Dimebag: The Bandmate

First, a pause. Then, an exhalation of breath. Rex Brown is mulling over the difficult question that has just been put to him. As we ask the former Pantera bassist to pick one memory that stands out from his many years with his former bandmate, we are left in no doubt as to the esteem, the love, the gratitude and the painful, aching loss that Rex Brown felt when Dime was taken from us. Or rather feels – still feels, to this very day.

“There can’t be just one,” he finally says. “Listen, if we’re going to do this lets do it right; I have to point to the overall picture of the man. The guy you saw up on that stage with a guitar in his hand and my friend that you would see me with offstage are one and the same. There are just so many occasions that he was just so gracious that picking one incident and thinking that it could top all of the others is just too tough a call.”

Rex, of course, was one half of metal’s most ferocious rhythm section. Teaming his rumbling, volcano-heavy bass with Vinnie Paul’s thunderclap drumming gave Dime the platform and licence to perform such stunning guitar work.

“I just think Dime was the one that held us together,” Rex states, matter-of-factly. “Looking back on it now, he was the one that was our driving force. At the start of the band we were just building and bonding, and over time he revealed himself to be this magician. It inspired us and drove us on to know we had something so special, because Dime just made us so tight. You think how tight we were in the studio, we had to be even tighter in the live act. We were dynamite tight.”

It’s no secret that Dime was an incredible musician, but Rex believes that his influence on the success of Pantera stretches way beyond the boundaries of mere music. “I can’t describe it as any other way than a brotherhood,” he says. “Me and Dime would always share a hotel room. Always me and Dime in the same room… and shenanigans! Dime would always be playing a prank or getting something on somebody. Or somebody would be pulling something on him. Just really funny shit. And that helped us get through the hard times. Because it was such a great release when the music was so super-serious. You know we didn’t always say it all the time, but we knew it; the determination, the music, the togetherness.”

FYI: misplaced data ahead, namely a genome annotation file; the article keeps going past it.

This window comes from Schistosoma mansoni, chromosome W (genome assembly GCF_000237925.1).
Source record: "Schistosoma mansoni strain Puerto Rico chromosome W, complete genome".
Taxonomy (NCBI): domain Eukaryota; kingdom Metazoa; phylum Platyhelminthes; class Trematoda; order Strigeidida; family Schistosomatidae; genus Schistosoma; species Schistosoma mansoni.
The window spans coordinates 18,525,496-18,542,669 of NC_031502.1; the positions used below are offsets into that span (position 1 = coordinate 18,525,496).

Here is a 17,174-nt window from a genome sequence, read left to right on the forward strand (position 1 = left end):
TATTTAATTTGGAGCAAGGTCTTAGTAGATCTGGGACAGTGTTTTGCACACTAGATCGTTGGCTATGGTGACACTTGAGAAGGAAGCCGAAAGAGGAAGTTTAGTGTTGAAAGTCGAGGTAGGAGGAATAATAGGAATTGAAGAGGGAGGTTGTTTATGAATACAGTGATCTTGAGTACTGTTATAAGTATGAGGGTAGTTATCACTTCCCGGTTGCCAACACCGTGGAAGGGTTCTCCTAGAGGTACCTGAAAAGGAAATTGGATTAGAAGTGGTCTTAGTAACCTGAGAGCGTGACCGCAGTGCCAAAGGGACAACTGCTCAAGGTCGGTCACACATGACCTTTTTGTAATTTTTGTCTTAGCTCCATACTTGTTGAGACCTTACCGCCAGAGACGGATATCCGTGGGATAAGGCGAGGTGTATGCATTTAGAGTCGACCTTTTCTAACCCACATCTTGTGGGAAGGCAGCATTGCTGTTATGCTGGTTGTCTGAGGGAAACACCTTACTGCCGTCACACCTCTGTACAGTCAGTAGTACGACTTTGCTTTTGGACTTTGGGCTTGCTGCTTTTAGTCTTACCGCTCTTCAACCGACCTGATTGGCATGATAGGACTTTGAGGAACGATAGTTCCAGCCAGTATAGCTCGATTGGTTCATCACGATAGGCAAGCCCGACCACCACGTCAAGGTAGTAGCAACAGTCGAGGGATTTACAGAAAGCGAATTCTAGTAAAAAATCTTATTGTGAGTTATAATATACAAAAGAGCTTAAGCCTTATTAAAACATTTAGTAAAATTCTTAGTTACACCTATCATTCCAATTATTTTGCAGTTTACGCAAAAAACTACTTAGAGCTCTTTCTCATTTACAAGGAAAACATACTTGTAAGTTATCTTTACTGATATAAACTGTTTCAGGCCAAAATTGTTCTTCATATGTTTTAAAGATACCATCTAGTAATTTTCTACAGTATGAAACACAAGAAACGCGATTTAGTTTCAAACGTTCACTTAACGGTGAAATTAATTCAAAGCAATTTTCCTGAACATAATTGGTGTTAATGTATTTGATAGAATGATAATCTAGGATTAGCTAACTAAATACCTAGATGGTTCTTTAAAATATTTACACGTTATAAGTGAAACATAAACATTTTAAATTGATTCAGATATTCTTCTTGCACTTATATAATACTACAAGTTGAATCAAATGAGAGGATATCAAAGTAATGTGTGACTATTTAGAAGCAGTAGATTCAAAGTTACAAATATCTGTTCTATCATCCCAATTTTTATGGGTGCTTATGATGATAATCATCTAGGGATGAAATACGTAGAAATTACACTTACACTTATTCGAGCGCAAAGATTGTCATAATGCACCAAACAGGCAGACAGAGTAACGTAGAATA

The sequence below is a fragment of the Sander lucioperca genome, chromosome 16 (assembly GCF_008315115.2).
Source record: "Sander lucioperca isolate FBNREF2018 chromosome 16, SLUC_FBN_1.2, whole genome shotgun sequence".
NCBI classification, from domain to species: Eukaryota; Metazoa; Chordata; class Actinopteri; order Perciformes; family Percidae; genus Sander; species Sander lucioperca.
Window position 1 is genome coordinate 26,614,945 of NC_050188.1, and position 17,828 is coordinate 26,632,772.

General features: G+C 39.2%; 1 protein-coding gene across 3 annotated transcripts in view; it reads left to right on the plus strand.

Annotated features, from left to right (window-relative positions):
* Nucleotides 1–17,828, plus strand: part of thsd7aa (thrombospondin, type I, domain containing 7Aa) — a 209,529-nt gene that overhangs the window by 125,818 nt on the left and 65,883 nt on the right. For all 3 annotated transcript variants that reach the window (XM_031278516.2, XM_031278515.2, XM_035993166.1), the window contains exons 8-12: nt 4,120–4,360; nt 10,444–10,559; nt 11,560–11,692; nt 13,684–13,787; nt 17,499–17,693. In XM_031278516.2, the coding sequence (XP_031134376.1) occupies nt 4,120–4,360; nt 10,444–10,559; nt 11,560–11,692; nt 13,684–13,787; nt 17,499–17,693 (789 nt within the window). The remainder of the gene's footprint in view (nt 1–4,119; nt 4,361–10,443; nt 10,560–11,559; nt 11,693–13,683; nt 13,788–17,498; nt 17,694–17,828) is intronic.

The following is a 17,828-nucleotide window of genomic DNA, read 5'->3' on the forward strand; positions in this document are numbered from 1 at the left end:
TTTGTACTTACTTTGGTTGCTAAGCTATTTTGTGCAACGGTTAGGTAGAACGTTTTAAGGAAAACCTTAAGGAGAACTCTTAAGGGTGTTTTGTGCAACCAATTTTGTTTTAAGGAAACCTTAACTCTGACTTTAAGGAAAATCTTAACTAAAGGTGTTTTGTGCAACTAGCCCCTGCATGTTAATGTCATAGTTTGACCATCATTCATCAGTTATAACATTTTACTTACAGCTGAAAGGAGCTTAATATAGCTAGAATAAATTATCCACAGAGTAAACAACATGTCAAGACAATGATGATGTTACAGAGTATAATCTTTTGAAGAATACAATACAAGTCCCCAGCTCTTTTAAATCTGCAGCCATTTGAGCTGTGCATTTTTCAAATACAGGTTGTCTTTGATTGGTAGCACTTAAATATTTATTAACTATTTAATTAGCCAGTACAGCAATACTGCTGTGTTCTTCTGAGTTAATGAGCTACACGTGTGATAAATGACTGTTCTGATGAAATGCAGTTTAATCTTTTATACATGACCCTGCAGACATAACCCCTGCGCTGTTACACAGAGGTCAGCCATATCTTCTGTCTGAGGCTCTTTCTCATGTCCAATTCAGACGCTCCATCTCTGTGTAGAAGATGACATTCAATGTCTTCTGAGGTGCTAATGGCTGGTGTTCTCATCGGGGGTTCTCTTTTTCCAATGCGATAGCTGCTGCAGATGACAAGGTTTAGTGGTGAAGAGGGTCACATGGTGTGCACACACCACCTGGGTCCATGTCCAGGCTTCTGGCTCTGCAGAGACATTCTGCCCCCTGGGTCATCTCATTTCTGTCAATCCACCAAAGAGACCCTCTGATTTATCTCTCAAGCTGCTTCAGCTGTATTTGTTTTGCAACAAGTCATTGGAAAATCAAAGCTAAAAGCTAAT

It was a brotherhood that extended beyond the four members of Pantera and their crew. One thing that made Dime so revered was his down-to-earth nature and ability to include every single fan attending the show. “Obviously, he was the guy you wanted to hang out, have a beer and jam on the guitar with,” remembers Rex. “And for him it would be a letdown if he didn’t meet that last fan. He was always the first one out there for the fans. And he didn’t wanna talk about it, it was just something he did, he never wanted a pat on the back. He went to every length to make sure the fans were taken care of. The guy that came in at the back of the line, he probably got the best slot. Dime would take him on the bus, because he’d been waiting so long, and get him fucked up. That was Dime’s way of entertaining people; get them drunk and let them entertain him. No one was gonna drink Dime under the table! I’d wake up at 10 in the morning and, sure enough, the stereo is on and Dime is there. We had a show in eight hours so I had to make him get some sleep, then we’d do it all again.”

Again, you can hear the pride in Rex’s voice as he remembers his friend. You can sense he feels privileged to have been able to share so many years with such a giant of a man. “Oh, there will never be another one like that,” he sighs. “It’s hard to explain. He just had so much energy. More energy than I’ve ever known of anyone in my life. He would just keep going and going and going – he was non-stop. That’s what kept us going when we were on these long, never-ending tours. If he was around today then I think he’d still be the same, because you could not suppress the drive of the man… but I guess we’ll never know.”

This is where the hurt and confusion comes flooding into Rex’s voice. Clearly, the wounds of losing such a man, both as a friend and as the musical force of nature that he was, will never fully heal.

“I just think we’d still be making a lot of great music,” he manages to explain, “but I can’t think like that. Some days I just think, ‘God damn, I miss him.’ There’s not a single day that goes by when I don’t think about him. We were very close and I always try and keep a little bit of him with me.”

It would seem that, as far as Rex is concerned, the man and the myth are very much one and the same.

Stephen Hill

Since blagging his way onto the Hammer team a decade ago, Stephen has written countless features and reviews for the magazine, usually specialising in punk, hardcore and 90s metal, and still holds out the faint hope of one day getting his beloved U2 into the pages of the mag. He also regularly spouts his opinions on the Metal Hammer Podcast.